The New York state 485-a section of the Real Property Tax Law was created with good intentions. Upstate NY cities were struggling with hollowed out urban areas full of old and obsolete office and industrial commercial properties. The 12 year partial exemption from property tax was meant to entice developers to convert a portion of these distressed properties to residential mixed used products. The trade offs would be a 24-7 catalyst for the cities, and a means to close a funding gap for developers on projects that may otherwise not be feasible.
While the goals of the law may have been clear to the policy makers in Albany, as well as the development community, the criteria and implementation of the tax exemptions have proved to be a bit too open to interpretation. Developers in Upstate NY’s stagnant economy are also forced to be creative to secure financing for even some of the best projects. This has led to uses of 485-a that appear to violate at least the spirit of the tax exemptions.
Issues start with the fact that while the state created the exemption, the execution is carried out at the local level. Cities and school districts must opt into the program. Once the municipality decides to participate, the tax exemption is applied by right if a project qualifies. Whether or not a project qualifies is determined by the city assessor, which can obviously cause different cities to apply the same program differently. In the case of Albany NY this means a misinterpretation of the law by a long time assessor has created a legal mess after reading the criteria as commercial “or” residential instead of “and”.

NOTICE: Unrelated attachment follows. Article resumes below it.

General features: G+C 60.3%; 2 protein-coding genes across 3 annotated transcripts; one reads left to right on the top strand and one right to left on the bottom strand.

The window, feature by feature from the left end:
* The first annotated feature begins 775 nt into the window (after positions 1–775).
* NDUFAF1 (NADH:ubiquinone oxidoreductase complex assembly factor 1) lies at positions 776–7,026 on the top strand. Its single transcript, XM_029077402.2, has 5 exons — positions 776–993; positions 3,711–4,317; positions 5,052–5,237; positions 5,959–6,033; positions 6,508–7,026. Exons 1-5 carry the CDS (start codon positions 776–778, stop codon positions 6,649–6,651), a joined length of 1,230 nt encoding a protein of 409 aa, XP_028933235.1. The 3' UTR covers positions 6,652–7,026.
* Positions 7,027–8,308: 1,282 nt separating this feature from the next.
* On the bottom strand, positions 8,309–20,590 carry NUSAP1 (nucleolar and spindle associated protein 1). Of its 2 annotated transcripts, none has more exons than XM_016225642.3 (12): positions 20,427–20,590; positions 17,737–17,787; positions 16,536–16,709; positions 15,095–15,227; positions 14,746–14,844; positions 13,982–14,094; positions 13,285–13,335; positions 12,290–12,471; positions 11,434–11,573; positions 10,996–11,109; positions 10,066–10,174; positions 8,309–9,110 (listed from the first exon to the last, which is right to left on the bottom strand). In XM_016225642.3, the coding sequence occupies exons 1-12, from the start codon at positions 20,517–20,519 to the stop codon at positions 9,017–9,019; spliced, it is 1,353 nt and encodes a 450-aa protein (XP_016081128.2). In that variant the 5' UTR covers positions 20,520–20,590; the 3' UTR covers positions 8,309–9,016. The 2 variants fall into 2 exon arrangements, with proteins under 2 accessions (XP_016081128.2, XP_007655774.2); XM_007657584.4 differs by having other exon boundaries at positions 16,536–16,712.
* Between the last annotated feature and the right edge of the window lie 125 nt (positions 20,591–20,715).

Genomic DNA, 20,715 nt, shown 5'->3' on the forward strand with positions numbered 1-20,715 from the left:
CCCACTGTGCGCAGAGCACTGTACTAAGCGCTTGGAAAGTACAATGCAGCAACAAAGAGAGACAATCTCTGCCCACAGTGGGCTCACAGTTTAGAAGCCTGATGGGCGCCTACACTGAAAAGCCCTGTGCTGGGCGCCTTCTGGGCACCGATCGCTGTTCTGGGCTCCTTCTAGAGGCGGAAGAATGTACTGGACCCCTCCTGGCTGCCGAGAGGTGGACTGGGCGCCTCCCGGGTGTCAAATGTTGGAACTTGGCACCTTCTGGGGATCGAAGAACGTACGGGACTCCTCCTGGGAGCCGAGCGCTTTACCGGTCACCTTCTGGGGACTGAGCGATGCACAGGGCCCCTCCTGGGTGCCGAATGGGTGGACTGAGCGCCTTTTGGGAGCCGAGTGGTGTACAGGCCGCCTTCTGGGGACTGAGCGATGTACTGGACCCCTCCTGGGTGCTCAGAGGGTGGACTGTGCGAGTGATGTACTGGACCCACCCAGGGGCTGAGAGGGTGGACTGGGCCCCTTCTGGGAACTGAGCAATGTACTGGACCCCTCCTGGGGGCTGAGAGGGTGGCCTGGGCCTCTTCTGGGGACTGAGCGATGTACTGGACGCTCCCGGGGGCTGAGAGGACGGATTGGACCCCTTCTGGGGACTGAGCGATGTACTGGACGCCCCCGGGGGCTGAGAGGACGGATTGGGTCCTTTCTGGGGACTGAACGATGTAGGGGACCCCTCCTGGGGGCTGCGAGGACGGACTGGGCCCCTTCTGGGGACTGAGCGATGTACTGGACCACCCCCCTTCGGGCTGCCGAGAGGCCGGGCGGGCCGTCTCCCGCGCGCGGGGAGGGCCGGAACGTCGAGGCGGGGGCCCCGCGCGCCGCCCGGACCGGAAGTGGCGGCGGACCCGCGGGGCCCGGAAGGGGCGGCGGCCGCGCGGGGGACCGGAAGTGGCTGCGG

Other criticisms of the law center around the gray areas, allowed by the short wording and lack of enforcement tools in the 485-a provision. As the current law is written, there are no standards as to how much of the property needs to be commercial or residential. The result has been developers “throwing in” a single apartment, or token businesses to utilize only a tiny portion of the property. These stories are happening across Upstate NY but this piece from Syracuse.com highlights some of what the news outlet considers egregious applications of the 485-a exemption:
- Three vending machines at a Syracuse apartment building dispense candy, chips and soda. They have helped the building owner avoid more than $3 million in property taxes.
- In rural Oswego County, a former school that was converted to apartments avoids $21,000 a year in taxes by including a small office for a guy who mows lawns.
- Destiny Arms, a four-story luxury apartment building near the Syracuse Inner Harbor, leases two rooms in the basement to a massage therapist. The resulting tax break? $1.3 million over 12 years.
- St. Patrick’s Lofts, a Syracuse apartment building in a converted school, rents out the gymnasium for birthday parties or other special events. The tax break saves $55,000 a year.